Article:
Almost all Australians will pay more tax in a surprise hit and thousands of Centrelink clients will be drug tested and face the possibility of the Government controlling their spending in Treasurer Scott Morrison's second budget.

Key points:

Treasurer announces budget forecasts a deficit of $29.4 billion in 2017-18

Government projects return to $7.4 billion surplus in 2020-21

Most Australians to pay more tax due to 0.5 per cent increase in Medicare Levy

The Medicare Levy will be increased and Australia's five biggest banks will also pay with billions of dollars in fees to repair the budget deficit.

Mr Morrison has abandoned $13 billion of contentious saving measures announced in 2014, acknowledging they would not pass the Senate despite the Coalition's "exhaustive efforts".

The Treasurer is still banking on a return to a $7.4 billion surplus in 2020-21 with the projected deficit for 2017-18 revised up slightly to $29.4 billion.

In addition to already-announced changes to education funding, the budget appears to be a reset of national accounts and a bid to clear the decks of unpopular measures.

The Medicare rebate freeze that proved so unpopular with consumer and medical groups will be lifted, although the Medicare Levy will increase by 0.5 per cent from 2019.

That means almost all Australians will pay more in tax, with those earning a taxable income of $85,000 to pay an extra $425 each year.

A large portion of that revenue will go towards fully funding the $22 billion National Disability Insurance Scheme (NDIS), potentially ending a political fight over a multi-million-dollar black hole.

"Even if we are not impacted directly, this is all our responsibility," Mr Morrison said.

Banks and welfare clients to be hit

Both ends of town will be hit with new revenue measures, with Australia's five largest banks to pay $6.2 billion in fees over four years.

The payments have been billed as a fair contribution that may create a more level playing field for the banking sector and encourage greater competition.

The banking sector will also face higher fines should executives breach misconduct laws, ranging from $50 million for small banks and $200 million for larger banks.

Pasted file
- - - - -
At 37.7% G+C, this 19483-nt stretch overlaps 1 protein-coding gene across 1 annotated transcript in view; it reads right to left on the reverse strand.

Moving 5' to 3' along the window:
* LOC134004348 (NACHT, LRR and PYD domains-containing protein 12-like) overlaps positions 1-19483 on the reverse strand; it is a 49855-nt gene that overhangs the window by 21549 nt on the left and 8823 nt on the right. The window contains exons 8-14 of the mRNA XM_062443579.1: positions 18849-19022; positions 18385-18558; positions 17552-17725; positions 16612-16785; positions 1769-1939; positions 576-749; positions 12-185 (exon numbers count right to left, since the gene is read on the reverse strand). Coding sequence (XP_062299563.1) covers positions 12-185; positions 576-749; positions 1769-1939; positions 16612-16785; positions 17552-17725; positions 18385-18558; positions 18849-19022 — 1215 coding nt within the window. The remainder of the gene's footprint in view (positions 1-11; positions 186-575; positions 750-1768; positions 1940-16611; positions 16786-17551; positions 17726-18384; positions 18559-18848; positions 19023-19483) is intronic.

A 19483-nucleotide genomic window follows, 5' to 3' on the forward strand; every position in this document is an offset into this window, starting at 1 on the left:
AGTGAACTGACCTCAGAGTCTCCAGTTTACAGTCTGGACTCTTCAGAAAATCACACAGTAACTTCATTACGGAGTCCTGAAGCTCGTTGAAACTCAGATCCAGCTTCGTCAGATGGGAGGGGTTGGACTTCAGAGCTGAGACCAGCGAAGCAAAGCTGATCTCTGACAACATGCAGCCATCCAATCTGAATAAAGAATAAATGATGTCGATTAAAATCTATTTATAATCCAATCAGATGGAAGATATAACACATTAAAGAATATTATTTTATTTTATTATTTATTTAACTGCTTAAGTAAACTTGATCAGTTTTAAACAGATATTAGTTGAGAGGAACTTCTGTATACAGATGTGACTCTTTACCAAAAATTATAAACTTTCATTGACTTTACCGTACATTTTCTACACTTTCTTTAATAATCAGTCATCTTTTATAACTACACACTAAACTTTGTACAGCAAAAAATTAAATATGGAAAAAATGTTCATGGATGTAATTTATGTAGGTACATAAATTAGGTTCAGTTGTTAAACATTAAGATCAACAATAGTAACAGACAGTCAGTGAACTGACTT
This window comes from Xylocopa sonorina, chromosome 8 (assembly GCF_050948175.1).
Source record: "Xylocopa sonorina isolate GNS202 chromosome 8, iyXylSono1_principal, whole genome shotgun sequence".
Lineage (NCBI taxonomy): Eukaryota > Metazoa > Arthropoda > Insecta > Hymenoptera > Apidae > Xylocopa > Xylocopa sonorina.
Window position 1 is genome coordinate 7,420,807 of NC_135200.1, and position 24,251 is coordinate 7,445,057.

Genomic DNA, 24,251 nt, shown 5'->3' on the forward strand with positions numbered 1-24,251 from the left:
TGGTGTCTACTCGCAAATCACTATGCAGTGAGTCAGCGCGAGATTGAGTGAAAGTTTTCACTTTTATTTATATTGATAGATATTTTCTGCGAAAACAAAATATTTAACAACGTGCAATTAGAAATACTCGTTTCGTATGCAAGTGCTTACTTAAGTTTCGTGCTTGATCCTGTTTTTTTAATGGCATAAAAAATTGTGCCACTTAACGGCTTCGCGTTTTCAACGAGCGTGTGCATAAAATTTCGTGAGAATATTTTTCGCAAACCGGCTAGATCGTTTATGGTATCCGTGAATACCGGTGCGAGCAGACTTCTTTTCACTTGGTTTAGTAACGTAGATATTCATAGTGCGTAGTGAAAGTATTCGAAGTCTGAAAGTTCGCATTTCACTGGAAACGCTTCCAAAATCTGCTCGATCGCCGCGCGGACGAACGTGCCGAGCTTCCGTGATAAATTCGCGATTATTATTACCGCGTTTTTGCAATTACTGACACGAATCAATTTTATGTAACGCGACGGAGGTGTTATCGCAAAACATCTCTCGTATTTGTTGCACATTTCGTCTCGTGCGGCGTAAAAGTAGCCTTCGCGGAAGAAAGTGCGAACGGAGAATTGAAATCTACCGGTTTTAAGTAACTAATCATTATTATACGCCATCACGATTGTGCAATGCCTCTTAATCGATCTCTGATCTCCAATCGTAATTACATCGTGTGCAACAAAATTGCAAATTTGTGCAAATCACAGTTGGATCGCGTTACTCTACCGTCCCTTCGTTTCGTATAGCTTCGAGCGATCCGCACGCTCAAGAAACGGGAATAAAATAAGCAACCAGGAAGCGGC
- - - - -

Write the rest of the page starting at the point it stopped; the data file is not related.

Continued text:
"For the system to be fairer there needs to be greater competition and accountability — now," Mr Morrison said.

Welfare clients who routinely avoid employment meetings will face increasing penalties including the possibility of the Government withholding or cancelling payments.

The Government will also drug test 5,000 new welfare recipients, with those who test positive to be forced onto a Centrelink income-management scheme, which controls how a recipient spends their money. They will also face referrals for treatment.

Foreign aid will also be cut by $300 million over four years, to reduce the deficit.

Housing measures focus on the young and old

For months, the Treasurer has promised measures to increase housing affordability and skyrocketing property prices in capital cities.

Prospective first home buyers will be allowed to salary sacrifice up to $30,000 — or a maximum of $15,000 a year — into their superannuation accounts, which the Treasurer says will allow them to save for a deposit quicker.

In an attempt by the Government to increase housing supply, those older than 65 will be able to make non-concessional superannuation contributions of up to $300,000 after selling their home, provided they have lived in it for at least 10 years.

Foreign investors will be hit with a $5,000 fee if they leave their investment properties vacant for six months at a time.

There will be an extra $375 million for homelessness services over three years and the Government will overhaul its funding arrangements with the states to ensure they meet set goals.

Hey, big spender

As expected, the Government will spend big on infrastructure with an $8.4 billion investment in the inland freight railway, which will connect Brisbane to Melbourne.

The Government will establish the Western Sydney Airport Corporation, injecting $5.3 billion in equity into the company over a 10-year period.

The Government expects the airport to be delivered in 2026, creating an estimated 20,000 jobs by the early 2030s.

The infrastructure spend is framed as an "investment", so does not sit on the budget balance sheets.

There have already been questions raised about whether projects such as inland rail will deliver a return on the significant investment.